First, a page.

It’s very tempting to assume that a system is going to behave as perfectly in the field as it does on the engineering bench. During development, embedded software is written under the best of conditions. The developer knows, or at least has their own concept of, how the system is supposed to work. Things usually work quite smoothly, but as thousands of devices start to get in the hands of users, the chances that the unexpected will happen, and errors will occur becomes statistically likely. In today’s post, let’s explore the strategies that developers need to have to write software that can handle unexpected errors.
Strategy #1 – Constantly consider what can go wrong
The first strategy that developers need to deploy to handle errors is to actively question what can go wrong as they write every single line of code. For example, the moment I write the implementation for a function like:
void Dio_WriteChannel(DioChannel_t Channel, bool state)
// Additional code goes here
I’m asking myself several questions:
- What happens if the Channel parameter goes out of range?
- Should the function be returning an error code or success flag?
- How do I validate that the desired channel state has changed?
- What do I do if the state tried to change but can’t?
- Can memory become corrupted such that my bool state variable is something other than true or false? If so, how do I handle that?
- Is an assert enough to check boundary conditions at development time or should there be real-time checks on the parameters as well?
That’s a lot of questions or such as simple and common code block and we really haven’t even started to fill in the details yet! If you want to be able to handle errors though, you have to be constantly questioning the code and what could go wrong.
Strategy #2 – Document your concerns and questions using TODO
As software is developed, there are sometimes more questions than there are answers for at the moment. In the above example, there may not be an answer yet for how return errors are going to be handled. It would be really easy to just let it be for now, but then with other fires undoubtedly cropping up, the question would then be forgotten in the noise.
As I’m writing my software, one technique I use, which is probably more tactical than strategic, is to sprinkle my concerns or questions in the code comments. Most modern IDE’s will have custom tags that can be pulled from the code to create a list such as the use of TODO. These will show up as informational messages. If there is an error that needs to be handled but I’m not sure how to do it at that point, I will use TODO. If there is an implementation, but I want to review it, I will probably use a TODO but maybe some other keyword that I could easily search the code for. There needs to be some care taken to not overload the TODO informational messages otherwise it becomes too noisy, but we also want to make sure we don’t lose our question or issue. (Yes, external trackers can be used but I find it’s far easier to keep it with the code so it can be seen easily in code reviewers and other developers).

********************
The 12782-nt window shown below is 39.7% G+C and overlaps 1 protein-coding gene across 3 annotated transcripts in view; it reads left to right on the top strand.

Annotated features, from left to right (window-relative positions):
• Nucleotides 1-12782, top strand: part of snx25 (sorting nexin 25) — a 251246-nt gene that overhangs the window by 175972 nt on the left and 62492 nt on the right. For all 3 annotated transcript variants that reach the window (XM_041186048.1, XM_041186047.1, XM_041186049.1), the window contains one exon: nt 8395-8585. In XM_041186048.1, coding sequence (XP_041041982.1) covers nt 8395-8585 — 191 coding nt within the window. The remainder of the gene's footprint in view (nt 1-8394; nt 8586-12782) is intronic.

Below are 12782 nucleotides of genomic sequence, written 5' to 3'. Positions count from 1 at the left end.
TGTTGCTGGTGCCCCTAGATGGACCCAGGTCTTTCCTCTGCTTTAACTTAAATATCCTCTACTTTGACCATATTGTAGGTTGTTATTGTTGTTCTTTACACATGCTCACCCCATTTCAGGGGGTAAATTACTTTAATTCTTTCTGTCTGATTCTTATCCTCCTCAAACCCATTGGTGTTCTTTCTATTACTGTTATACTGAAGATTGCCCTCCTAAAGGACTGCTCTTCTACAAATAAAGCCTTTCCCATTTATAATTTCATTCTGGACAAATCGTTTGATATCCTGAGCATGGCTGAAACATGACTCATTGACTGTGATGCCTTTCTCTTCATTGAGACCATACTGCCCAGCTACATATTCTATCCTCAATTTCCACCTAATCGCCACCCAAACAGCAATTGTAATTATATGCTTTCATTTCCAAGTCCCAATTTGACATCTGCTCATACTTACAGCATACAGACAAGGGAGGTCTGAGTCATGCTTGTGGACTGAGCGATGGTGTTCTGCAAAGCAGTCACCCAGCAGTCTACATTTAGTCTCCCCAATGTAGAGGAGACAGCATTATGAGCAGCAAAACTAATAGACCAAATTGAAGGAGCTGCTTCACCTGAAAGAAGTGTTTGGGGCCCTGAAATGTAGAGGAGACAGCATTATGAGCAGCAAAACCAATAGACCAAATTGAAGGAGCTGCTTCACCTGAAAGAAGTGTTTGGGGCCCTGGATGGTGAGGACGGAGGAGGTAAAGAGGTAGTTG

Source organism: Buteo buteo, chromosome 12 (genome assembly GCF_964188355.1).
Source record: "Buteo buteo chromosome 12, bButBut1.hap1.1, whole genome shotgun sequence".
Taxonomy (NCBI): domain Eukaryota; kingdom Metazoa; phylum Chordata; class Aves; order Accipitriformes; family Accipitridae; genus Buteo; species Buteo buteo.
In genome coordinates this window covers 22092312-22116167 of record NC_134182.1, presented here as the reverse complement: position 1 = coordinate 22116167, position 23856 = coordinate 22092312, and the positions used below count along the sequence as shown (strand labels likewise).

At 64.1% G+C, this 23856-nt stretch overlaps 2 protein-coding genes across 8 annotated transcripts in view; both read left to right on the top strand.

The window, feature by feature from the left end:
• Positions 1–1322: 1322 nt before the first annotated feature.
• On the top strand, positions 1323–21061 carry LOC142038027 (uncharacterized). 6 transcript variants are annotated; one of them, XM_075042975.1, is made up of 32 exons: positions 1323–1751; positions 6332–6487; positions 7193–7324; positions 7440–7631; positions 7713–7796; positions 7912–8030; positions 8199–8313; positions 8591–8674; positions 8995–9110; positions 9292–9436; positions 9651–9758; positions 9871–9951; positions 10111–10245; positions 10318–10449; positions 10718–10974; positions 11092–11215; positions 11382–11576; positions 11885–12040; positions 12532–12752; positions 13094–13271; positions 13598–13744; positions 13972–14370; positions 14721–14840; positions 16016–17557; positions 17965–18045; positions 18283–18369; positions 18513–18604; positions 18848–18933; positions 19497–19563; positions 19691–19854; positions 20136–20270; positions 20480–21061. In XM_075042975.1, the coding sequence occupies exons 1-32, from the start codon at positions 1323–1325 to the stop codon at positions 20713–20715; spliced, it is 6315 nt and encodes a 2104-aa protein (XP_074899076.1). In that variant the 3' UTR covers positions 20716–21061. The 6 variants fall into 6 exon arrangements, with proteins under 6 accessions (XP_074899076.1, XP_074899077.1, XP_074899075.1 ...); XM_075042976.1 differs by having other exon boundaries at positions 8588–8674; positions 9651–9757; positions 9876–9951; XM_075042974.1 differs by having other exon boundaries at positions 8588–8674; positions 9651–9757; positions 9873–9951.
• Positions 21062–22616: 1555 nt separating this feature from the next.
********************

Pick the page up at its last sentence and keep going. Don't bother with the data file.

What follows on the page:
Strategy #3 – Lose the “I’ll go back later attitude”
I can’t tell you how many times I’ve been told “We know this isn’t the right way to do this, but we will go back later and fix it!”. I’ve heard this from entry level engineers and engineers with decades of experience who should know better. There is no better time than the present to fix something, document it or implement error checking. There is just always a fire or some issue that is fighting for developer attention and while we always have the best intentions to go back and add that error handling, it’s never going to happen!
As soon as something appears to work to management, it’s time to move on to the next pressing issue. If it’s working, why would you invest more time in it for diminishing returns? Management doesn’t realize that you didn’t include error checking or that there are gaping holes in the implementation! If the product needs robustness, don’t try to add it later or believe that you can go back later and fix it. Do what needs to be done while you write the code and then you can sleep better at night knowing there isn’t an error in hiding waiting to ruin your week.
The way that a developer approaches writing their software is what determines whether their system will recover from errors gracefully or whether it will metaphorically blowup in their users face. The key is having the right development attitude that considers what can go wrong and implementing the recovery mechanism while the software is written. I often hear teams say they will make it work and go back later to clean it up and handle errors. It rarely happens and the result is deploying a disaster that is just waiting to happen. In order to get a better handle on errors, deal with what can go wrong in the moment because otherwise it will never be handled.